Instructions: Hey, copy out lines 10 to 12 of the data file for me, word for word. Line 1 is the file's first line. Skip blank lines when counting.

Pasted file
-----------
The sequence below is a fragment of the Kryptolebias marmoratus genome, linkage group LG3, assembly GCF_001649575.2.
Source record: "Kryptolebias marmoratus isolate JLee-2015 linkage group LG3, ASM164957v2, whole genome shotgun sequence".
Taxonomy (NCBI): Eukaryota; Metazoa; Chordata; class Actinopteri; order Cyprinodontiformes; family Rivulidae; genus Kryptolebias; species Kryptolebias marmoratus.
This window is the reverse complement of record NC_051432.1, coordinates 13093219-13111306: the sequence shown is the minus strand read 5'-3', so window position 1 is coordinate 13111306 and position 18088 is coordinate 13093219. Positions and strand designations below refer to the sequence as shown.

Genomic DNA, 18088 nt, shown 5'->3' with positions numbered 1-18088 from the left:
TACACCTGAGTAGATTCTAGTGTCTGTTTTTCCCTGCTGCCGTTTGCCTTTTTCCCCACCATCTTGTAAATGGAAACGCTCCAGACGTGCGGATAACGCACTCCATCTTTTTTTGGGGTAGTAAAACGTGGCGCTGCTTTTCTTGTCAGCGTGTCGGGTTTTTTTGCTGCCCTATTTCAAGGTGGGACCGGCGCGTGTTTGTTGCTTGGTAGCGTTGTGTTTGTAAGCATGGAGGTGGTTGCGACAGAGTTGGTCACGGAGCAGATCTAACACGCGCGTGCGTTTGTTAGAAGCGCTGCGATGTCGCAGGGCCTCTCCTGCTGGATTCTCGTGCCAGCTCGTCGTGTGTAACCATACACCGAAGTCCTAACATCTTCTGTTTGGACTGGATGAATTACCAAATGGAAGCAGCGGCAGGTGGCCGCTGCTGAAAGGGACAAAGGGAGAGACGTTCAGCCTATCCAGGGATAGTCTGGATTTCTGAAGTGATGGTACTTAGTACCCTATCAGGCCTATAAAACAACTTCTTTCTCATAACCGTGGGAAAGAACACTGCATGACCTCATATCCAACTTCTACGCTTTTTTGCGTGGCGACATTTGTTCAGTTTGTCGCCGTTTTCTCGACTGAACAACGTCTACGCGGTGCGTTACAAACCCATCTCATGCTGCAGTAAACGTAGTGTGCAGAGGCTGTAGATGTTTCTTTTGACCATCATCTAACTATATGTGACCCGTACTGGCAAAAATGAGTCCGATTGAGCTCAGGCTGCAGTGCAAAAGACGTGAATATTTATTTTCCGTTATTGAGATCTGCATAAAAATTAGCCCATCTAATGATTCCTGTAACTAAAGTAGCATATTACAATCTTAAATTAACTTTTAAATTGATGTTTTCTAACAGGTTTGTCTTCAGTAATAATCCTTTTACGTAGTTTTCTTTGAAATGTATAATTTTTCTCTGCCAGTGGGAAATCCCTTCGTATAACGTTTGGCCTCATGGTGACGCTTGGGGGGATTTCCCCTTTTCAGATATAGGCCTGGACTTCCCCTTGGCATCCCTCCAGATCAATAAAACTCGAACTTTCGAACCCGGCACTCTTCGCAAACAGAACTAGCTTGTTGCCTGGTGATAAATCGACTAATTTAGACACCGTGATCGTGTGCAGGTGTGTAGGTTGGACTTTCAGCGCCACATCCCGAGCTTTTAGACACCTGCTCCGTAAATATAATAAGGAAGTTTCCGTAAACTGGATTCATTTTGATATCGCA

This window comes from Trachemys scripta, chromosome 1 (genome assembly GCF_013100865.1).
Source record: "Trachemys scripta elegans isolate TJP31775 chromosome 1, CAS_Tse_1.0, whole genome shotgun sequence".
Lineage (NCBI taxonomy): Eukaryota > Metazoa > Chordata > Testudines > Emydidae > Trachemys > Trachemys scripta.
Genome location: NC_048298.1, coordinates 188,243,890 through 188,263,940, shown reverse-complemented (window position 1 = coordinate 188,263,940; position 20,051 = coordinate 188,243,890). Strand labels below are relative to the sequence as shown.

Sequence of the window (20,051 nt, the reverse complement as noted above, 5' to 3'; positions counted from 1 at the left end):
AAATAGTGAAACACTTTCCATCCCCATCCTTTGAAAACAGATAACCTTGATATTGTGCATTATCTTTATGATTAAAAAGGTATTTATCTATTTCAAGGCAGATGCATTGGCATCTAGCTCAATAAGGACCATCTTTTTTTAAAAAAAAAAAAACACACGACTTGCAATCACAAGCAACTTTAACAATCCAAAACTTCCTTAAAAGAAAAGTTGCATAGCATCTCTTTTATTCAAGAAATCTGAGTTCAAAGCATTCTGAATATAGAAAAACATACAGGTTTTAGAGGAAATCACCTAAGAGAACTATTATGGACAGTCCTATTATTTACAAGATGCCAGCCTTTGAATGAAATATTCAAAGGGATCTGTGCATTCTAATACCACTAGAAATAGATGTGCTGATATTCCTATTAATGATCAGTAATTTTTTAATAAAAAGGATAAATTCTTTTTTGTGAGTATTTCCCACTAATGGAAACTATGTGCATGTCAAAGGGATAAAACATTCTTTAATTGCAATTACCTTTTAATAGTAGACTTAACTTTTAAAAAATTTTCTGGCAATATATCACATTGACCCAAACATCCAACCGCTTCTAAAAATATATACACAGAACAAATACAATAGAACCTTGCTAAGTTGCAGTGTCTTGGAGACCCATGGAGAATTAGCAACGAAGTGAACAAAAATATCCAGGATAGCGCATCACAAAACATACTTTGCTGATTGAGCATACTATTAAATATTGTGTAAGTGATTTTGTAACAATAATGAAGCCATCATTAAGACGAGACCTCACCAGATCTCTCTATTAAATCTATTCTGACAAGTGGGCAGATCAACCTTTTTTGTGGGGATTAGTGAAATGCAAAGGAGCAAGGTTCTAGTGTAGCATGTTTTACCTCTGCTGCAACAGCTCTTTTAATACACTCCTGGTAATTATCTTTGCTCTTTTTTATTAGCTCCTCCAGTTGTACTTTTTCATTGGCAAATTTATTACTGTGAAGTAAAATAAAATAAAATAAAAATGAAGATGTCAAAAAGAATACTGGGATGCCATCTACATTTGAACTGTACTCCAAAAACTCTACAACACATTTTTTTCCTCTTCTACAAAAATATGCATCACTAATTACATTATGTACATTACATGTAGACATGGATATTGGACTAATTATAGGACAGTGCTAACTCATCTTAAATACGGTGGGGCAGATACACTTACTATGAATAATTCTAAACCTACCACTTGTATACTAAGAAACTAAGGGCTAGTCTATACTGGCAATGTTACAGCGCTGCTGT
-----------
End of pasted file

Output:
Genome location: NC_048298.1, coordinates 188,243,890 through 188,263,940, shown reverse-complemented (window position 1 = coordinate 188,263,940; position 20,051 = coordinate 188,243,890). Strand labels below are relative to the sequence as shown.

Sequence of the window (20,051 nt, the reverse complement as noted above, 5' to 3'; positions counted from 1 at the left end):
AAATAGTGAAACACTTTCCATCCCCATCCTTTGAAAACAGATAACCTTGATATTGTGCATTATCTTTATGATTAAAAAGGTATTTATCTATTTCAAGGCAGATGCATTGGCATCTAGCTCAATAAGGACCATCTTTTTTTAAAAAAAAAAAAACACACGACTTGCAATCACAAGCAACTTTAACAATCCAAAACTTCCTTAAAAGAAAAGTTGCATAGCATCTCTTTTATTCAAGAAATCTGAGTTCAAAGCATTCTGAATATAGAAAAACATACAGGTTTTAGAGGAAATCACCTAAGAGAACTATTATGGACAGTCCTATTATTTACAAGATGCCAGCCTTTGAATGAAATATTCAAAGGGATCTGTGCATTCTAATACCACTAGAAATAGATGTGCTGATATTCCTATTAATGATCAGTAATTTTTTAATAAAAAGGATAAATTCTTTTTTGTGAGTATTTCCCACTAATGGAAACTATGTGCATGTCAAAGGGATAAAACATTCTTTAATTGCAATTACCTTTTAATAGTAGACTTAACTTTTAAAAAATTTTCTGGCAATATATCACATTGACCCAAACATCCAACCGCTTCTAAAAATATATACACAGAACAAATACAATAGAACCTTGCTAAGTTGCAGTGTCTTGGAGACCCATGGAGAATTAGCAACGAAGTGAACAAAAATATCCAGGATAGCGCATCACAAAACATACTTTGCTGATTGAGCATACTATTAAATATTGTGTAAGTGATTTTGTAACAATAATGAAGCCATCATTAAGACGAGACCTCACCAGATCTCTCTATTAAATCTATTCTGACAAGTGGGCAGATCAACCTTTTTTGTGGGGATTAGTGAAATGCAAAGGAGCAAGGTTCTAGTGTAGCATGTTTTACCTCTGCTGCAACAGCTCTTTTAATACACTCCTGGTAATTATCTTTGCTCTTTTTTATTAGCTCCTCCAGTTGTACTTTTTCATTGGCAAATTTATTACTGTGAAGTAAAATAAAATAAAATAAAAATGAAGATGTCAAAAAGAATACTGGGATGCCATCTACATTTGAACTGTACTCCAAAAACTCTACAACACATTTTTTTCCTCTTCTACAAAAATATGCATCACTAATTACATTATGTACATTACATGTAGACATGGATATTGGACTAATTATAGGACAGTGCTAACTCATCTTAAATACGGTGGGGCAGATACACTTACTATGAATAATTCTAAACCTACCACTTGTATACTAAGAAACTAAGGGCTAGTCTATACTGGCAATGTTACAGCGCTGCTGT